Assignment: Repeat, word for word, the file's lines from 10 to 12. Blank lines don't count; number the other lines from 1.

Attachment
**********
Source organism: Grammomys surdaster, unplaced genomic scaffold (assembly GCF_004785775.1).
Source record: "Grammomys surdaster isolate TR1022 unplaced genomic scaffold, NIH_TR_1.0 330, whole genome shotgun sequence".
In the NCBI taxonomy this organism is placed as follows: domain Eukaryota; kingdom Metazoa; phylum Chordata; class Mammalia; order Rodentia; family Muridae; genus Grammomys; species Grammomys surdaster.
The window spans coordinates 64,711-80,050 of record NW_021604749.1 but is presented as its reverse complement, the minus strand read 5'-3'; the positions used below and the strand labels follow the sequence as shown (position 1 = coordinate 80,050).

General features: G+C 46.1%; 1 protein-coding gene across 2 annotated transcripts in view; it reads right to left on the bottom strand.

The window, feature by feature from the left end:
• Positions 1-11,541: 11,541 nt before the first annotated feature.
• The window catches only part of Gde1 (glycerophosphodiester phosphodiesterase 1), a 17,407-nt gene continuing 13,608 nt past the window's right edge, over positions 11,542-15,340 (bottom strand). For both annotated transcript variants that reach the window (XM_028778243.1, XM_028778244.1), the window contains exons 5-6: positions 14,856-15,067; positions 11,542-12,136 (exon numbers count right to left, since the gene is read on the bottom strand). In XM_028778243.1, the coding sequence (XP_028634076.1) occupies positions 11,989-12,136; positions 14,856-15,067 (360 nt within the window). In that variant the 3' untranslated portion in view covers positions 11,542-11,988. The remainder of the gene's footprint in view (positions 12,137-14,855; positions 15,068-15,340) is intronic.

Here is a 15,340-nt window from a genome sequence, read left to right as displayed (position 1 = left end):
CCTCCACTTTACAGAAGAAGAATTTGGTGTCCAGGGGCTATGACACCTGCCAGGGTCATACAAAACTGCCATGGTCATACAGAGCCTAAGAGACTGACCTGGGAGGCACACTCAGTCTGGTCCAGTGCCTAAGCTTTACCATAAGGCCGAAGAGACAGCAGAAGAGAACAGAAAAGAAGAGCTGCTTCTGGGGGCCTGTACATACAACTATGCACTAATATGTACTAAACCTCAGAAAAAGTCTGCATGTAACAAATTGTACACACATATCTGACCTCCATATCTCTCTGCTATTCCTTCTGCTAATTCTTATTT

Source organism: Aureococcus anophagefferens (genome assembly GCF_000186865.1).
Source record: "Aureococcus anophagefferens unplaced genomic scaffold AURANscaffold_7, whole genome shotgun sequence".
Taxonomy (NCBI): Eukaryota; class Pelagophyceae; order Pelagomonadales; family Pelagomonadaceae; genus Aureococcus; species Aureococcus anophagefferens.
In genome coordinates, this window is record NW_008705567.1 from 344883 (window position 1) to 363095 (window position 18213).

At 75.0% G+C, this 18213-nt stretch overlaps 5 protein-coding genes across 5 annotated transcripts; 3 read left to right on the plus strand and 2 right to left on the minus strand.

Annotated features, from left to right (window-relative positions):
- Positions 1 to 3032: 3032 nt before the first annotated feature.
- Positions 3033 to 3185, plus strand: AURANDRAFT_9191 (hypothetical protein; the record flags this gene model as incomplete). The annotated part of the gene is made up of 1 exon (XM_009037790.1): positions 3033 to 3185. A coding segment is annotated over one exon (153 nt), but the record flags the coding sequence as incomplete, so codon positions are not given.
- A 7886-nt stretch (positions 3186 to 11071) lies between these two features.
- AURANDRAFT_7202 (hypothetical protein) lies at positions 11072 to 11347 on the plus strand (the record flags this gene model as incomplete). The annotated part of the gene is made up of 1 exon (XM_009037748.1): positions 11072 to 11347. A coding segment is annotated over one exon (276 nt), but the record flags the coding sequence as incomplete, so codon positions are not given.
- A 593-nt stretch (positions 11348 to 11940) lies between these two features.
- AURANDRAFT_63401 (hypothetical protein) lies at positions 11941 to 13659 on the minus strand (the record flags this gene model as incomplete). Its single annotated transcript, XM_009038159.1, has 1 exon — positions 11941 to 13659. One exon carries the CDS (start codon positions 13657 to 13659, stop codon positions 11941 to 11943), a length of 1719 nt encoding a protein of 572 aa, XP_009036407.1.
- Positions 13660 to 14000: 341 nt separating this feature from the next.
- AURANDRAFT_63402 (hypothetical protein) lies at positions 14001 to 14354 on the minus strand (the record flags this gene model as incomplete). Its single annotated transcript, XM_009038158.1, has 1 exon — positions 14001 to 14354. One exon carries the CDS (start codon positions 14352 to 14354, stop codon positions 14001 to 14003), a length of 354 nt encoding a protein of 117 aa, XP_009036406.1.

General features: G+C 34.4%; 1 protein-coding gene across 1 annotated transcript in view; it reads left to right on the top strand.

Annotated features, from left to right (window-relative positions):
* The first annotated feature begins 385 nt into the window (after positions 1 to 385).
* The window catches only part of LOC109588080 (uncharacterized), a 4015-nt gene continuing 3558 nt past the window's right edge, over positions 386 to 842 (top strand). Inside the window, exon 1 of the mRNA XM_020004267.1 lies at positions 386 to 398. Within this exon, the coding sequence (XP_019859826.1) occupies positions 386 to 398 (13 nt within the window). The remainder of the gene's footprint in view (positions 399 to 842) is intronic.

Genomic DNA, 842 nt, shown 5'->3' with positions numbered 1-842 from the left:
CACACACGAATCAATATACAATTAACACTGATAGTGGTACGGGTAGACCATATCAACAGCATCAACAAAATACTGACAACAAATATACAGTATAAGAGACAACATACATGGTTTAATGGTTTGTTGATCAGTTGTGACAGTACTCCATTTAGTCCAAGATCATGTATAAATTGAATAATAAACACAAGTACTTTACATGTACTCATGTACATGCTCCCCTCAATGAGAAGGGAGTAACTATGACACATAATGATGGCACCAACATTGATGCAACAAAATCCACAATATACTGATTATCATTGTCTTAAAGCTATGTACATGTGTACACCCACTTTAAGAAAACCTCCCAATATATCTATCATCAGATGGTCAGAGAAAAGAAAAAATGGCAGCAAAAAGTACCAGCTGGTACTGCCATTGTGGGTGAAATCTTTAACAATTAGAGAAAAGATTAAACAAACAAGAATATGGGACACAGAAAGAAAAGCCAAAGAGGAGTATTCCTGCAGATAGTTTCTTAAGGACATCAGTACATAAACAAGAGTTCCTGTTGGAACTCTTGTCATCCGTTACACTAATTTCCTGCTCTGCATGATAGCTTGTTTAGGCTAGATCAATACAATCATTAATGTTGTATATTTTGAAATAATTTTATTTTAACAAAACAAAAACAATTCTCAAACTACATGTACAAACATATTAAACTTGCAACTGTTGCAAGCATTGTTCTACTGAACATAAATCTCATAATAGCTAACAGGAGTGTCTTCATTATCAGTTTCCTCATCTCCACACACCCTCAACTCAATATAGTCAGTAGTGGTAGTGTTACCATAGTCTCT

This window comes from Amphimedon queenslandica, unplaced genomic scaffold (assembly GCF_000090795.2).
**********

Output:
CCTCCACTTTACAGAAGAAGAATTTGGTGTCCAGGGGCTATGACACCTGCCAGGGTCATACAAAACTGCCATGGTCATACAGAGCCTAAGAGACTGACCTGGGAGGCACACTCAGTCTGGTCCAGTGCCTAAGCTTTACCATAAGGCCGAAGAGACAGCAGAAGAGAACAGAAAAGAAGAGCTGCTTCTGGGGGCCTGTACATACAACTATGCACTAATATGTACTAAACCTCAGAAAAAGTCTGCATGTAACAAATTGTACACACATATCTGACCTCCATATCTCTCTGCTATTCCTTCTGCTAATTCTTATTT

Source organism: Aureococcus anophagefferens (genome assembly GCF_000186865.1).
Source record: "Aureococcus anophagefferens unplaced genomic scaffold AURANscaffold_7, whole genome shotgun sequence".